What does that mean?
Rise of the UK's private markets
Over the last four decades, increasingly fewer UK companies have traded on the London stock exchange, while private equity has grown in prominence. Chris Papadopoullos looks at the UK private equity market's development over the last half-century, from state-backed initiatives to the growth of VCTs
Click here to read the rest of the 2017 UK Fundraising Report, published in association with Aztec Group
At this year's BVCA Summit, Helen Steers, partner at Pantheon and chair of the BVCA, discussed the decline in the number of companies listed on public markets.
The flow of companies listing on exchanges has been disrupted by the fact more firms are spending longer in private markets, a phenomenon reflected in UK data. Over the last four decades the number of UK firms listed on the main London market has trended downwards – even the peak at the height of the 2008 boom failed to match the number of firms listed in 1975, when the economy was in a downturn. Now the figure is at its lowest level in at least 40 years, down to 1,858 from 2,820 in 1975, according to data from the World Bank.
The downward trend has continued despite a rise in the number of companies. There are now approximately 40,000 companies with more than 50 employees in the UK, according to the Office for National Statistics – a figure that has bounced around somewhat, but mostly moved upward since 2000 when there were 34,000 such companies.
While fewer companies are listing on the London stock exchange, the UK's private equity market is becoming more mature. Buyout numbers are lower than 20 years ago but values much higher, which suggests GPs have picked much of the UK's low hanging fruit. This is reflected in the average value of buyouts, which is currently £153m for 2017, up from £34m in 1997. Moreover, a growing proportion of buyouts have been SBOs; revealing a greater level of specialisation among GPs.
UK's head start
Private equity gained early momentum in the UK, boosted by its already large financial sector and state-backed initiatives. The Finance Corporation for Industry (FCI) and Industrial and Commercial Finance Corporation (ICFC) were set up to help rebuild industry in the post-war period. Both were backed by the Bank of England, with the ICFC receiving additional capital from the retail banks, while the FCI received its extra capital from insurance companies and investment trusts. They had a mandate to invest in small and medium-sized industrial and commercial businesses through both debt and equity, and dominated the venture capital and early-stage markets for decades.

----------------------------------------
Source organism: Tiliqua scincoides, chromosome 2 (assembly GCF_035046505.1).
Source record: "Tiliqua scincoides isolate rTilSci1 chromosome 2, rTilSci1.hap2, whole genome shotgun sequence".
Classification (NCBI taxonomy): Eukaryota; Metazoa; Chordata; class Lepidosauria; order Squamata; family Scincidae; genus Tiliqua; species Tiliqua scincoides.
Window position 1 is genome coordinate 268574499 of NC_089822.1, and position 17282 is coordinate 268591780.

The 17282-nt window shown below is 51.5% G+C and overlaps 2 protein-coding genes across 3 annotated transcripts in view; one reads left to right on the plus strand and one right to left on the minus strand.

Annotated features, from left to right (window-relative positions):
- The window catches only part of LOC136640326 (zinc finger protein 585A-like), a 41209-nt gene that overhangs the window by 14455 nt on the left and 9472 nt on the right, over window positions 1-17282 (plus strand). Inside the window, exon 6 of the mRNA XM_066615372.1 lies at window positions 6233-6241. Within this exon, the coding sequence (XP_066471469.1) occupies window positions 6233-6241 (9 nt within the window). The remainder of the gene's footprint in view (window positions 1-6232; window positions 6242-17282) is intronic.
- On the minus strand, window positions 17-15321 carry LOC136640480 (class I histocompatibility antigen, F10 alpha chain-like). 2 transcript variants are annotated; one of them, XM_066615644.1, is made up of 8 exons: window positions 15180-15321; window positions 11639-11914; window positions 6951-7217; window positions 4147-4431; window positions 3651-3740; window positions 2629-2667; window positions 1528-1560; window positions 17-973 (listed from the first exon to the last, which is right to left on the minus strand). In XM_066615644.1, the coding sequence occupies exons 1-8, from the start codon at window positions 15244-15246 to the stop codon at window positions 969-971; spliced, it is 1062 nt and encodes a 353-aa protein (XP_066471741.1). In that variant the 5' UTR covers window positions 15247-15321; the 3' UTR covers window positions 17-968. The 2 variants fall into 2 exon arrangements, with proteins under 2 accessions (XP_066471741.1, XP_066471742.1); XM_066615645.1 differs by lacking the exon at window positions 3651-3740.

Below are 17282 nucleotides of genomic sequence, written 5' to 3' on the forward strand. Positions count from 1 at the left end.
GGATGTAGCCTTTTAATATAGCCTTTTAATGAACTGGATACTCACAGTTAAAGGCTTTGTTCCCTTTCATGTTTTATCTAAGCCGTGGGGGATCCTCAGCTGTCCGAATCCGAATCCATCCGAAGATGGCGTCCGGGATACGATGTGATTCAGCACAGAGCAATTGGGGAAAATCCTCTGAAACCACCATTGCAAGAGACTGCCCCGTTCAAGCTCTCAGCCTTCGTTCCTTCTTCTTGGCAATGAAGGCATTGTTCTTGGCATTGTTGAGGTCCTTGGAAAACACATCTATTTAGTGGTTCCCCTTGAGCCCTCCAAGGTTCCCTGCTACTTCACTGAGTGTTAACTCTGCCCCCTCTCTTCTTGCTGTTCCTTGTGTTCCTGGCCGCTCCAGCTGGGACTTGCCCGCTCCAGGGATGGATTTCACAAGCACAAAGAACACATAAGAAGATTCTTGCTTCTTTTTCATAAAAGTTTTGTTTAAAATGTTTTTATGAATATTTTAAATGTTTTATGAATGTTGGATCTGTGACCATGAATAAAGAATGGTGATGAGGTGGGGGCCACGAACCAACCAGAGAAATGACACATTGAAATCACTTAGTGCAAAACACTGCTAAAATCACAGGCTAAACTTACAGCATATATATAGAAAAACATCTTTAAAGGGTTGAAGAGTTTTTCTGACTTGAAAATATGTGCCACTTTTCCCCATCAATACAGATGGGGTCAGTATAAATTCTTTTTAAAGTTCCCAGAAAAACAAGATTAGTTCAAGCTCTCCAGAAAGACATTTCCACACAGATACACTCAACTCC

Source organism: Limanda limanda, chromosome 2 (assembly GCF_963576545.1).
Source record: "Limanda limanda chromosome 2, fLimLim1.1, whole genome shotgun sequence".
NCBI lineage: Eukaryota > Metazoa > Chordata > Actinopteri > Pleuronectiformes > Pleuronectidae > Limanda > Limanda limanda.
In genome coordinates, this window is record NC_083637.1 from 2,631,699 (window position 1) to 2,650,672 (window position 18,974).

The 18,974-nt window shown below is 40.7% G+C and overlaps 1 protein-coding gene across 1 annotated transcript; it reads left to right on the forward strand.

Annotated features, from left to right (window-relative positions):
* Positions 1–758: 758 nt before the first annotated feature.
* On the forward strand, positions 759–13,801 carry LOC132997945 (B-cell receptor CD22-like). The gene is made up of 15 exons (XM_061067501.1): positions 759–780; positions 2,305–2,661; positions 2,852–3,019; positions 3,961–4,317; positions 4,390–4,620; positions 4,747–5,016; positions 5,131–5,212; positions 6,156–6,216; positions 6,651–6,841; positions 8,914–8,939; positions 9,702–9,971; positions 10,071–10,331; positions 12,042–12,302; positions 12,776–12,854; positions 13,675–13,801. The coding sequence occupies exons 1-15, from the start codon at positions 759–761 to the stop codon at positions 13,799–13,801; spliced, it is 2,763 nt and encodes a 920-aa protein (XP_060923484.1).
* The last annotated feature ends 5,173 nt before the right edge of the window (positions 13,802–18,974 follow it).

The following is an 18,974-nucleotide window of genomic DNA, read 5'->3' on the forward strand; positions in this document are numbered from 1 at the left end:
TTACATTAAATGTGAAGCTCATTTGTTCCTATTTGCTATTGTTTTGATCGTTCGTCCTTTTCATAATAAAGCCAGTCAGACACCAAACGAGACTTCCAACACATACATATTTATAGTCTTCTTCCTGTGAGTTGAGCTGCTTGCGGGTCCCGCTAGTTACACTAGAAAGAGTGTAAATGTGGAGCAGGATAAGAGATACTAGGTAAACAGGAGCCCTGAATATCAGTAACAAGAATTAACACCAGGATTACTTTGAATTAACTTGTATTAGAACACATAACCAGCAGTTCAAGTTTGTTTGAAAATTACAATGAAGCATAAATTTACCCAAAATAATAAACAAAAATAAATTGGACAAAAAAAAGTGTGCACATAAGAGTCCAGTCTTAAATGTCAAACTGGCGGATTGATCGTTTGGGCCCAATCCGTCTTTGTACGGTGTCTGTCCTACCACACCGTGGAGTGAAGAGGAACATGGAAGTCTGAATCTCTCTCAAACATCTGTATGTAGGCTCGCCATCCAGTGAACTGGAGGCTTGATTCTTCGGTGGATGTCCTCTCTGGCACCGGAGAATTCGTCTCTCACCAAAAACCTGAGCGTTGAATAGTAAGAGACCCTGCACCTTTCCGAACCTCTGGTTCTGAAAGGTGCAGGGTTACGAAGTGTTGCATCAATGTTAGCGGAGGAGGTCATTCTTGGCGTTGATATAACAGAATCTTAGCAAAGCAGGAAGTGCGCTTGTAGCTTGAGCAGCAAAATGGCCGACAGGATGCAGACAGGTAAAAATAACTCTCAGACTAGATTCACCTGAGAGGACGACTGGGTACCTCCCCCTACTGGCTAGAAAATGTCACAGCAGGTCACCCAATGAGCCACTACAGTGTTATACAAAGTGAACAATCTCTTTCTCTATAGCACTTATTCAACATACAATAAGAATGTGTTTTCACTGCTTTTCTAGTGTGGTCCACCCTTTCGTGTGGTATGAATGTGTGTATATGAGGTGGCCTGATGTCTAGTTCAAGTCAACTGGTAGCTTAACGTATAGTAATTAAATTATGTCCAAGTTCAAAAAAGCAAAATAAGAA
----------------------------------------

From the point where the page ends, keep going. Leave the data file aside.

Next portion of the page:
The FCI and ICFC were merged into the organisation Finance for Industry (FFI) in 1973 and floated on the stock exchange as the more commonly known 3i in 1994, with the Bank of England offloading its entire stake.
Around the time FFI was formed, a flurry of GPs were founded, many of which are still around today; Montagu Private Equity and Cinven date back to 1968 and 1977, respectively. Charterhouse Capital, which claims to be the oldest buyout firm having been established in 1936, raised its first third-party capital fund in 1976.
Britain's monolithic retail banks got in on the act with their own private equity initiatives too, with Lloyds Bank setting up its own private equity arm – now LDC – in 1981, and Barclays with Barclays Private Equity in 1979, which was eventually spun out to create Equistone.
The state took a break from the industry after it listed 3i in 1994 – until two decades later, in 2014, when it established the British Business Bank (BBB). In contrast to 3i, BBB is an LP, with little direct activity other than a small SME lending operation. It currently has £1.2bn in assets.
The government also opened the door for venture capital trusts in the mid-90s; publicly traded vehicles that provide tax relief to investors in small and medium-sized businesses. Measures of relief are given on income tax from VCT dividends and capital gains tax. The policy proved successful, with a good population of VCTs now providing capital to higher-risk, early-stage businesses.
Search for yield
Growth in private equity has really taken off since the late 1980s, when there began a secular decline in returns on more traditional asset classes. Low interest rates are often attributed to relatively recent actions of central banks, but it is important to note they have been falling since the early 1980s.
In a trend mirrored across developed nations, the interest rate on a 10-year UK government bond fell from an average of 11.4% in 1984 to 1.3% in 2016. Meanwhile, one common gauge of public equity returns, the cyclically adjusted price-to-earnings ratio, is currently around 15 for the FTSE 100, which is historically low. For most of the 80s and 90s it was above 20 – sometimes substantially higher.
While returns have dipped, the amount of money searching for investments has continued to climb. In the UK, there has been huge growth in the assets of pension funds. Pension fund assets totalled £282bn in 1990, a figure that had climbed to £1,474bn by 2015 – which works out as a compound annual growth rate of 11.7%.
Not only have pension funds grown, but private equity is now a common feature in their asset allocations. It is now not uncommon to see pension funds allocate between five and 10% of their investment portfolio to private equity, which would have been rare 25 years ago.
The search for yield in a low-returns world has prompted the move of big institutional investors into the asset class, at a time when the amount they have available to invest has grown.